There's nothing wrong with that. There's nothing wrong with being willing to give up anything and being willing to do anything in order to have the person in whom we experience that quality. We're thrown  that way. We're simply skewed  that way. The moth is attracted to the flame. And why  is the moth attracted to the flame? The moth is attracted to the flame because it's a moth. That's why.

<aside>

But listen: the moth is attracted to the flame only for as long as it's not a flame itself, yes?

<un-aside>

So the experience of nothing of which we can never get enough, either comes on us randomly, or we experience it in another. And when it does come on us randomly or when we experience it in another, you know you want it, you know you can never get enough of it ... and the truth is yes you won't ever get enough of it as long as  you have no handle on it, as long as you have no leverage to generate it for yourself, as long as you have no direct personal access to it. Clear?

Now: enter Werner's work, front and center stage.

This, right here, right now, is an opportunity, an offer, and an invitation to get a handle on the experience of nothing, to discover the leverage to generate it for yourself, to have direct access to it. Be careful: given the way we hear things, that may sound like what's on offer are techniques  ie a way of practicing being full, practicing being whole, practicing being complete, and practicing being satisfied. And what goeswith  the way we hear "practice" (as Alan Watts may have said) is the more we practice, the better we get - like practicing the guitar and practicing the piano.

But this isn't that. What's on offer isn't a set of techniques and practices which when applied will steadily make you better  at being full, better at being whole, better at being complete, and better at being satisfied. No, what's on offer is being full, being whole, being complete, and being satisfied. Period. That's it. That's all. Nothing less. And notice this is exactly that: an offer. You can decline an offer just as you can accept one. And we've all already experienced not accepting. We all already know what that's like, yes?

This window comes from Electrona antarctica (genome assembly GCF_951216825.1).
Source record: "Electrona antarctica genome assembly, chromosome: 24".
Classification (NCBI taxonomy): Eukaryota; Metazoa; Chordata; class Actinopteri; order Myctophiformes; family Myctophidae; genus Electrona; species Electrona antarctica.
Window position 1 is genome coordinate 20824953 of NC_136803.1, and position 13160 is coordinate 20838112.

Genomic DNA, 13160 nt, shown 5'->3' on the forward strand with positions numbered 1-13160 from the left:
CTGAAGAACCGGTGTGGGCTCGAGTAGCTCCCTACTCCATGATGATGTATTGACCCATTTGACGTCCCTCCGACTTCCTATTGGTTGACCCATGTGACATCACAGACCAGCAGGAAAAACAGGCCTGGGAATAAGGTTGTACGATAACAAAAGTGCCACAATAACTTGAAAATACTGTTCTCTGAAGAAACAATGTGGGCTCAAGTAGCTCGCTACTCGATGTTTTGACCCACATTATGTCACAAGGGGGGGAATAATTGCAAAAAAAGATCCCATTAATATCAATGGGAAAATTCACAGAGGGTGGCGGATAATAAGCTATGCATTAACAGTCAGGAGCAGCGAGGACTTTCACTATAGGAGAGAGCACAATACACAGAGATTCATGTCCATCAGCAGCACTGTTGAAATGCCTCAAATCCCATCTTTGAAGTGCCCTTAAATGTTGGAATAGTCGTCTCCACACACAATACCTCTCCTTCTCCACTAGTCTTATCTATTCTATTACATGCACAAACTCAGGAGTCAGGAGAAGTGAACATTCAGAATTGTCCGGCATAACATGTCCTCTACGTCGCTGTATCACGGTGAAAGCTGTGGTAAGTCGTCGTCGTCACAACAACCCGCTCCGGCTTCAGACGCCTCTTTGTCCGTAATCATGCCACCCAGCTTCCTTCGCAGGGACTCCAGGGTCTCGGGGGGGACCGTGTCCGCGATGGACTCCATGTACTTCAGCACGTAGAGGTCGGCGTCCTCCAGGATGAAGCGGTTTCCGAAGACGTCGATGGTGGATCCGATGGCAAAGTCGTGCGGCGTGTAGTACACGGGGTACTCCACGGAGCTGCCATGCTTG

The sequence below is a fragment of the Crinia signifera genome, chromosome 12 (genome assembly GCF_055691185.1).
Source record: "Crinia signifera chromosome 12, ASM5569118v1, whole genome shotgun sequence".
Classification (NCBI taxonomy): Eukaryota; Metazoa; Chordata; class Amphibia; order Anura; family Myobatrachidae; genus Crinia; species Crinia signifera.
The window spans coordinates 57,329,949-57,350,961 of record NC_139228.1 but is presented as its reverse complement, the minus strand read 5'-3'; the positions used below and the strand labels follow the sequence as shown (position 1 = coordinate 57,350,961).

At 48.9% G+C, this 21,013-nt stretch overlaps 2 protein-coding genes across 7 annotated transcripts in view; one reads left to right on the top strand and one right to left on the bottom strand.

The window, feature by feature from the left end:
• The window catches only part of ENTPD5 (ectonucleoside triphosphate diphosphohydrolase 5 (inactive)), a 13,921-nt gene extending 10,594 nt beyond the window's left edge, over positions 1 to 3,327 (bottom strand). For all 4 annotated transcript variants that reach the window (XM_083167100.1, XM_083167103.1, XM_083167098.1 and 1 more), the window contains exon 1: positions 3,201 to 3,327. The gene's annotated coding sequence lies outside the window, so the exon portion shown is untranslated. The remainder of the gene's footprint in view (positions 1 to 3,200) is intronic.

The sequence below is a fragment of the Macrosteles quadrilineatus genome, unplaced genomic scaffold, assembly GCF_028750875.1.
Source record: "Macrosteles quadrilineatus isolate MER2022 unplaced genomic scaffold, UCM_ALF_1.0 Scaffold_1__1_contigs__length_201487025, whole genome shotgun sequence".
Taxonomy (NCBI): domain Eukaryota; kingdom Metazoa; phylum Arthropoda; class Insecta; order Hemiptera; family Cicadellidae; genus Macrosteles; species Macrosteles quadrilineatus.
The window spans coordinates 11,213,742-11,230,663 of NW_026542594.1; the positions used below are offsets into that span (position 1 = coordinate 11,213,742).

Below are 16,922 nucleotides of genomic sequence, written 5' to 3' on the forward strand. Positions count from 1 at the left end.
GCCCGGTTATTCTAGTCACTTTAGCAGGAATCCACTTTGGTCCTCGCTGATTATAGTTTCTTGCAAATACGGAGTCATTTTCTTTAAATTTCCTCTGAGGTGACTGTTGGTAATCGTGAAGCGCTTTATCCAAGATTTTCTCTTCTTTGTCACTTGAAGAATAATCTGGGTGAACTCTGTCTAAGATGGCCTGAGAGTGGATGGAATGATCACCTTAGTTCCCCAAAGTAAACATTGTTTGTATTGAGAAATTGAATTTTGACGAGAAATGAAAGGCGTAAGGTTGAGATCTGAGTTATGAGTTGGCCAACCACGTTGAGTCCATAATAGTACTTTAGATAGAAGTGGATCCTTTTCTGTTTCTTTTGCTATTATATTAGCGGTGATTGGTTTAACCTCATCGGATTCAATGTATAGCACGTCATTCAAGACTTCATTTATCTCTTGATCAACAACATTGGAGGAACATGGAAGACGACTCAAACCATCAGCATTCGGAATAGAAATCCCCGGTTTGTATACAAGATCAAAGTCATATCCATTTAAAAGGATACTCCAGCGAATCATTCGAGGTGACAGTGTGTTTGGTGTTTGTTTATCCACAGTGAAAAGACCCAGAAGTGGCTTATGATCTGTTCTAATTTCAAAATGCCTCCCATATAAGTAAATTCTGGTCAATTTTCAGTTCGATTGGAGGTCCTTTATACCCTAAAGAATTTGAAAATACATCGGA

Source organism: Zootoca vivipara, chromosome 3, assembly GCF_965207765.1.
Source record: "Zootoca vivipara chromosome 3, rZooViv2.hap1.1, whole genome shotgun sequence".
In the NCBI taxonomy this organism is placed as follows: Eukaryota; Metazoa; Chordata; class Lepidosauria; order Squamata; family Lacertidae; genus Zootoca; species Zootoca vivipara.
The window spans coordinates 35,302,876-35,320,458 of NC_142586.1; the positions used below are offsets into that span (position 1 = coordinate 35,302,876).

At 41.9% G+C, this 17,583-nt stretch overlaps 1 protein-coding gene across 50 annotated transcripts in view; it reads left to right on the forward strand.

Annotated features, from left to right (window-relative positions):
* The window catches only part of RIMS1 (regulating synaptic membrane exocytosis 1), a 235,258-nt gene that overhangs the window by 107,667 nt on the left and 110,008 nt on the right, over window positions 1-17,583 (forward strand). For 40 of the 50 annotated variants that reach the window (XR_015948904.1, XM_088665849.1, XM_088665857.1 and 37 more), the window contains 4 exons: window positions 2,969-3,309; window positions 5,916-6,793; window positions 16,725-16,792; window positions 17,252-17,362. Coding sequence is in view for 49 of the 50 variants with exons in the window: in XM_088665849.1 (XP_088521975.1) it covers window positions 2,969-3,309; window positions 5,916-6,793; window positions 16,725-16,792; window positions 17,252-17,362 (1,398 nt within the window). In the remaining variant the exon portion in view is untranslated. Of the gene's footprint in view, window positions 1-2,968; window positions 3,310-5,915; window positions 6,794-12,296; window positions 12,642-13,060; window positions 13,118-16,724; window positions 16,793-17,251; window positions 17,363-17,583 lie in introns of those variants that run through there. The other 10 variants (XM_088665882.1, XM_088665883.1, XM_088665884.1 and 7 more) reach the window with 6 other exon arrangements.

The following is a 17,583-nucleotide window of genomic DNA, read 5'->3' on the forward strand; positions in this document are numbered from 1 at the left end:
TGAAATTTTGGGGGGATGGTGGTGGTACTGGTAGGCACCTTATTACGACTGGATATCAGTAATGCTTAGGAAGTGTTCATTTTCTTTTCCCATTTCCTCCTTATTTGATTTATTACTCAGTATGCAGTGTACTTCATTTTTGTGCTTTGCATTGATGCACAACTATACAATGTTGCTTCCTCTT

There's nothing mysterious about the methodology of this extraordinary offer. The methodology is language. As long as you can language, it's an offer in which you qualify to participate, an offer which promises extraordinary results.

<aside>

Notice I said "As long as you can language, it's an offer in which you qualify to participate ..." not "As long as you can speak, it's an offer in which you qualify to participate ...". Language includes speaking and signing  for people whose speaking out loud is precluded. It also includes listening through a translator  when Werner's work is delivered in a foreign language.

The reason for it working even if speaking is precluded, even if it's delivered in a foreign language, is this: Werner's work occurs in being  not in understanding. Furthermore, given Werner's work occurs in being and not in understanding, it's not a requirement that you speak the language  in which it's delivered, for it to work. Yes, to be sure, most people do. But some don't - and the exception proves the rule. Listen to this:

I was with Werner when he led a seminar for a group of four hundred people. It was both rigorous and arduous. All the conversations were in English. With interest I kept my eye on one of the participants, a black robed Japanese Zen Buddhist monk. It was clear to me he couldn't speak English. So he couldn't understand the seminar or the processes or the sharing. Nonetheless he committed himself to being in this intensive program. In the midst of it, I wondered from time to time how he or anyone else who doesn't speak English could get anything from it.

Finally when the seminar reached its inexorable conclusion, I watched him walk over to Werner who was surrounded by newly elated graduates. When the opportunity presented itself and Werner recognized him, he put his hands together, bowed to Werner, and said in a very thick gutteral Japanese accent "I ... gaht  ... it!". Werner's recognition of him and his recognition of Werner left no doubt he did. Totally.

What he got is who we really are. In generating, sharing, and receiving transformation, being unable to speak a  particular language is trivial. And profound. It's universally recognized. In the space of transformation there's no language barrier.

<un-aside>

The experience of nothing, can't be done to  you. It can't be given  to you either. It can, however, be offered to you. The first step towards taking it, getting a handle on it, discovering leverage to generate it for yourself, gaining direct access to it, is accepting this invitation to participate in the conversation which is Werner's work.

Face it: you can never get enough of nothing. So here's an opportunity, an offer, an invitation to generate it for yourself - in all conditions, in all situations, at every moment of your life, under all circumstances.